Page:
Perceptions of the home-based counseling experience: Preparation and ethics

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Home-based counselors experience demands, obstacles, and opportunities not present for office-based counselors. The literature reveals that many counselors do not feel adequately prepared to conduct therapy outside of the traditional office setting. The purpose of this study is to help fill this void in the literature by exploring the experiences of home-based counselors and the kind of training and supervision they received from their academic institutions and agencies of employment to conduct home-based counseling. An additional focus was to investigate how prepared they believe they are to provide this type of counseling, particularly in an area of ethics. Interviews and document reviews were utilized to examine perspectives of counselors providing home-based services to their clients. None of the participants felt like their educational institutions contained any preparation for home-based counseling. Two of the participants were satisfied with their agency preparation, three were not satisfied with the training their agencies provided, and one received no agency preparation for home-based counseling. Common ethical issues were discussed in light of how they are unique to the home environment and participants talked about how they handle ethical dilemmas and what resources they find helpful to do so. Participants expressed what would be helpful to make them more effective home-based counselors, leading to recommendations for educational institutions, home-based counseling agencies, home-based counselors, and the field of counseling.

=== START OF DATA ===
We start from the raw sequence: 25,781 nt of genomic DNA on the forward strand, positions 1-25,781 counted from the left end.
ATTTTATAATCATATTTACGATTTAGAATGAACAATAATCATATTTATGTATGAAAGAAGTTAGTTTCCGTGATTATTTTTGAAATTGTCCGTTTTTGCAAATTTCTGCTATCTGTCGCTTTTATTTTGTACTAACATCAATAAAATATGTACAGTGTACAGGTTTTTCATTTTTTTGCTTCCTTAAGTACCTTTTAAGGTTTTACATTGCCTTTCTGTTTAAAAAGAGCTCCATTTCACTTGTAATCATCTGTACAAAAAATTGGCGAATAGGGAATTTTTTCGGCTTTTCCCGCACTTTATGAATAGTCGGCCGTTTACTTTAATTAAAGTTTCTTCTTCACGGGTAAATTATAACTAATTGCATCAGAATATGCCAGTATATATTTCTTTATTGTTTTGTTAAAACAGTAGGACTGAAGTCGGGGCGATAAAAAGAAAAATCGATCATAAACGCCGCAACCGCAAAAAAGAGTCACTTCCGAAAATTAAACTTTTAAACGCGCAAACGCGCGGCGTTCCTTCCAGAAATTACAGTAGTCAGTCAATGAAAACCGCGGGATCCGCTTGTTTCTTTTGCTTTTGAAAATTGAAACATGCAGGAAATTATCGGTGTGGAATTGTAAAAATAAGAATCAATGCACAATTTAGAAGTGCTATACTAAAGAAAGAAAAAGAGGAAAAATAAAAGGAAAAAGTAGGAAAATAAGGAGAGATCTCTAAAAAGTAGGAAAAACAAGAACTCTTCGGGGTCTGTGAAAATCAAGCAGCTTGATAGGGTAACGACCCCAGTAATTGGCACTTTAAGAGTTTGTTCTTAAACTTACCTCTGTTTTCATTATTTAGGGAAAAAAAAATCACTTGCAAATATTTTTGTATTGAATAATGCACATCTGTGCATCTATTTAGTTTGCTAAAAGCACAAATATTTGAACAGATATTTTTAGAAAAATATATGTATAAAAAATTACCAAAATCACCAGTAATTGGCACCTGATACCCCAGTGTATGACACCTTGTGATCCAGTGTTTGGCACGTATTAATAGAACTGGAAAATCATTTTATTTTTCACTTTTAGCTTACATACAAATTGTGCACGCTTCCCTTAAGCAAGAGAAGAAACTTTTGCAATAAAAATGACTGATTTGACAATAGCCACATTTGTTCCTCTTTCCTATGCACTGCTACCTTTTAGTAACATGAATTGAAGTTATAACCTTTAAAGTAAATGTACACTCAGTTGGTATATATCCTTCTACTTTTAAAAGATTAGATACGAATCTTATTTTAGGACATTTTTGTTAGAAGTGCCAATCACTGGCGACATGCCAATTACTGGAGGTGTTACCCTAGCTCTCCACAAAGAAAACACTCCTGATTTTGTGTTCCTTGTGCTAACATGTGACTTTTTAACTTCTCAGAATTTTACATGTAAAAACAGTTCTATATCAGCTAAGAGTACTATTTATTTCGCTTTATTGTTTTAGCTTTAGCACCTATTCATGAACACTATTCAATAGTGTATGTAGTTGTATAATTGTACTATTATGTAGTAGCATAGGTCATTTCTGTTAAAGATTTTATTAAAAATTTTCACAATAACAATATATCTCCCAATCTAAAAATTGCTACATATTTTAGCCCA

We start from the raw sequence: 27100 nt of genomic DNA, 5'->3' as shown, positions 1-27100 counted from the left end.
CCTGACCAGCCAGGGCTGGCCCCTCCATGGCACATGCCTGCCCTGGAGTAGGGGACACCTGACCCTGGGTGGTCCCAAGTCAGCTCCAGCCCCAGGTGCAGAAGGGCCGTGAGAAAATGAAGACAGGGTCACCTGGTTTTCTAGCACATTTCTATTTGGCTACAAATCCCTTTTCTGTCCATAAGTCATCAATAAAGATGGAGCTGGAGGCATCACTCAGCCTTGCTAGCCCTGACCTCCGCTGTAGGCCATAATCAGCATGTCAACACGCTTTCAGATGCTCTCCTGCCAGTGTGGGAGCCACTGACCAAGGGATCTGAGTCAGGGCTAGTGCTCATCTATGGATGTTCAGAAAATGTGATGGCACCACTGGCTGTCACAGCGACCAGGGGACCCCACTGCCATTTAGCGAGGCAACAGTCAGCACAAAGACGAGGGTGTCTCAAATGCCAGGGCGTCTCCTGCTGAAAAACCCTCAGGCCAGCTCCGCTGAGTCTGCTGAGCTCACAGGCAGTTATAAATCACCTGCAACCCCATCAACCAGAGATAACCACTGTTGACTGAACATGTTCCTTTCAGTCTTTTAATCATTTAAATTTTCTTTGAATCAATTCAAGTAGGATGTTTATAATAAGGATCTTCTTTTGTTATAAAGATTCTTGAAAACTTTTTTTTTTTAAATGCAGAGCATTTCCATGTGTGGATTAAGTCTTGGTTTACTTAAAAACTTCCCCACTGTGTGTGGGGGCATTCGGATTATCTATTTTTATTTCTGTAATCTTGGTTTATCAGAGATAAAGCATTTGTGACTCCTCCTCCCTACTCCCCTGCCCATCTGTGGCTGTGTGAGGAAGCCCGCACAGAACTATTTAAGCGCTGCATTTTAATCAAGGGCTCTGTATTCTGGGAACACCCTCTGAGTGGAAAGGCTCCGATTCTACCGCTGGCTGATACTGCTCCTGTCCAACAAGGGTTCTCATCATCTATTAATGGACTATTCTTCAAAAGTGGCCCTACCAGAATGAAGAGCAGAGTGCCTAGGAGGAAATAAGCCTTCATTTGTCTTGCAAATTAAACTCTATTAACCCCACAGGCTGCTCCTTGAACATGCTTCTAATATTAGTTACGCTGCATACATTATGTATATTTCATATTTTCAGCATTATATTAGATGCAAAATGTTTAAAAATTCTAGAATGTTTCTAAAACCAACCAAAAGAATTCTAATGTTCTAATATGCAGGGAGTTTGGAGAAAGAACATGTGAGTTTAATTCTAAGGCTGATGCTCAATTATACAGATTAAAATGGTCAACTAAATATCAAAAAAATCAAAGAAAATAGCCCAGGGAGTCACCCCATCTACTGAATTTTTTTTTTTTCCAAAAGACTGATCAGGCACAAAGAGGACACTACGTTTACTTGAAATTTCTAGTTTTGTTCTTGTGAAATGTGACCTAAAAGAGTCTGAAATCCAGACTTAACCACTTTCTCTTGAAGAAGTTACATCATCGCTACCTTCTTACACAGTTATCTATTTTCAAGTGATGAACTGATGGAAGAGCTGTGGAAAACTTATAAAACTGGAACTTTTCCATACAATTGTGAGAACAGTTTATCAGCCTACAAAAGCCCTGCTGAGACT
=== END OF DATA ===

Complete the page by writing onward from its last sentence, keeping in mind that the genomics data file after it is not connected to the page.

Home-based, Home visiting, Counselors, Ethics, Preparedness